Compostable materials collected on Harvard’s campus are used to produce energy.
By Amy Li, College ’20
Ever wonder where those banana peels end up? Well, they’ve just gotten a new home.
Composting is the new recycling. There are startups who’ll do it for you, cities who are embracing it, and multi-million dollar companies who are investing in multi-million dollar composting infrastructure projects. At Harvard, the dining halls’ dish return does it, freshman dorms have it, and the City of Cambridge has started collecting it.
Composting on Harvard’s campus is a mammoth but crucial task as the University seeks to reduce its waste footprint. Beginning in 1997, compost collected on Harvard’s campus was transported to smaller farms where it decomposed in windrows for just under a year before becoming nutrient-rich soil amendments. However, as composting efforts expanded, the amount of organic refuse collected increased. Small farms became overwhelmed with organic waste, often reaching or exceeding capacity. Compost would need to be hauled to farms as far as Maine some days or could be turned away if the farm had reached capacity. Additionally, the growth in compostable service ware like cups, forks, and plates proved challenging, as they don’t break down quickly enough in traditional compost windows.
Beginning in January 2018, the compostable materials collected in Harvard’s offices, dorms, and cafés are now used to produce renewable energy rather than soil.
Harvard’s compost vendor Save That Stuff is partnering with waste management giant Waste Management, Inc. (WM) to send compostable materials less than five miles away to a new facility in Charlestown, Massachusetts. There, up to 500 tons of food waste a day can be processed—though it currently operates at 20 to 30 percent capacity. Collected compost is processed with a WM-patented CORe® system to produce a unique Engineered Bioslurry (EBS®), a high-energy product that is sent to a local wastewater treatment plant in Lawrence, MA to create energy in the form of methane gas.Graphic courtesy of Waste Management ®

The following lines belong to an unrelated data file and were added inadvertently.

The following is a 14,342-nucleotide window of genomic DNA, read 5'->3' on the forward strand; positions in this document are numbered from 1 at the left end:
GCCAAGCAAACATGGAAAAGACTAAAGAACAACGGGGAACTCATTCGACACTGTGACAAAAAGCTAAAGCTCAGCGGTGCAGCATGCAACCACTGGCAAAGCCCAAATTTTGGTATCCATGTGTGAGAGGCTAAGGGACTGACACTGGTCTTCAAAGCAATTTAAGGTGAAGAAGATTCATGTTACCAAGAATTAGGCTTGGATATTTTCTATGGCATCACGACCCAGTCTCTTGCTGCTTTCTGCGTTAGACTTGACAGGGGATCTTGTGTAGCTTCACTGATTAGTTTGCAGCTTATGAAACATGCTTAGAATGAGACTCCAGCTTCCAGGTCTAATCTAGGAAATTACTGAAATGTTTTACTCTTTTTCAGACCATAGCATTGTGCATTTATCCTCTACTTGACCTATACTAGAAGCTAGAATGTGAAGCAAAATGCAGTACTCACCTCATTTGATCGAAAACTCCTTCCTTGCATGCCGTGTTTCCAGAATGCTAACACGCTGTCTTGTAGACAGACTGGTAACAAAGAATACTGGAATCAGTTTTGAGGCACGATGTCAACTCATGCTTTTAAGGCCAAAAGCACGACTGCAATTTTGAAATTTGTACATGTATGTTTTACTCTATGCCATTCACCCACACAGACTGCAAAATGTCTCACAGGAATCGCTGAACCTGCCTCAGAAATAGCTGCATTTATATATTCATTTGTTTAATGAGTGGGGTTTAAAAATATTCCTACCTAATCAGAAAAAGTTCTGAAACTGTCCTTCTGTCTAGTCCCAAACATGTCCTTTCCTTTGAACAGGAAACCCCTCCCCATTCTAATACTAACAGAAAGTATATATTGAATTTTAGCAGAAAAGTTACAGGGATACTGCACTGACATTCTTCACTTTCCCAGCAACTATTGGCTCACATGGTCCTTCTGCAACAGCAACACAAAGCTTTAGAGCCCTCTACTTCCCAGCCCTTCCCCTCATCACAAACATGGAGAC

So how exactly does this new process work? Imagine an undergraduate House’s dining hall on a Wednesday night. For those uninitiated to the Clean Plate Club (tsk tsk), you likely have a little bit of Catch of the Day or Red Spice Chicken remaining on your plate at the end of a meal. From your dinner plate, those leftovers are taken from the ever-mysterious dish return, scraped into compost bins, and put out to be collected by Save That Stuff trucks, deep green with bright yellow logos emblazoned on the sides.
A short 20-minute drive later, the garbage trucks arrive at Save That Stuff’s sprawling Charlestown recycling and composting facility. The trucks enter the cavernous processing warehouse, tipping out that half-eaten salted caramel cake, and other organic waste on the soccer field-sized concrete floor. Walking towards the towering piles of cabbage, cilantro, and cardboard boxes, a noticeable earthy smell of produce takes over your senses, not entirely unpleasant. The wet organic material is first inspected for quality, with the facility’s employees looking for any items that might not be organic waste.
The exterior of the WM CORe facility in Charlestown, MA.
On the day I visited, tomatoes, expired loaves of bread, and several pallets of caramel sauce were loaded into a receiving hopper to be shredded in preparation for two bioseparators.
The first bioseparator spins out the organic and inorganic materials, reducing the size of organic content. Inorganic materials, like plastic wrapping and utensils or wax-covered materials, are sent to a separate container for recycling or waste. For now, plant-based plastics are also screened out as part of this process. These screened items are macerated into dime-sized flecks which are spit out into a dumpster-like receptacle to be incinerated for energy recovery. The second bioseparator further reduces the particle size of the slurry, which is sent to holding tanks that continually mix the thick liquid mixture.
Together, the bioseparators are a series of pipes and tanks, chugging away to pare down plastic-covered lettuce and biobags of food scraps into a green-brown protein-shake-resembling mix. The final product is the Engineered Bioslurry EBS®, which is optimized for strength and tested for consistency before being shipped to wastewater treatment plant Greater Lawrence Sanitary District (GLSD).
The bioslurry has the consistency of a thick milkshake with about 15% solid food scraps.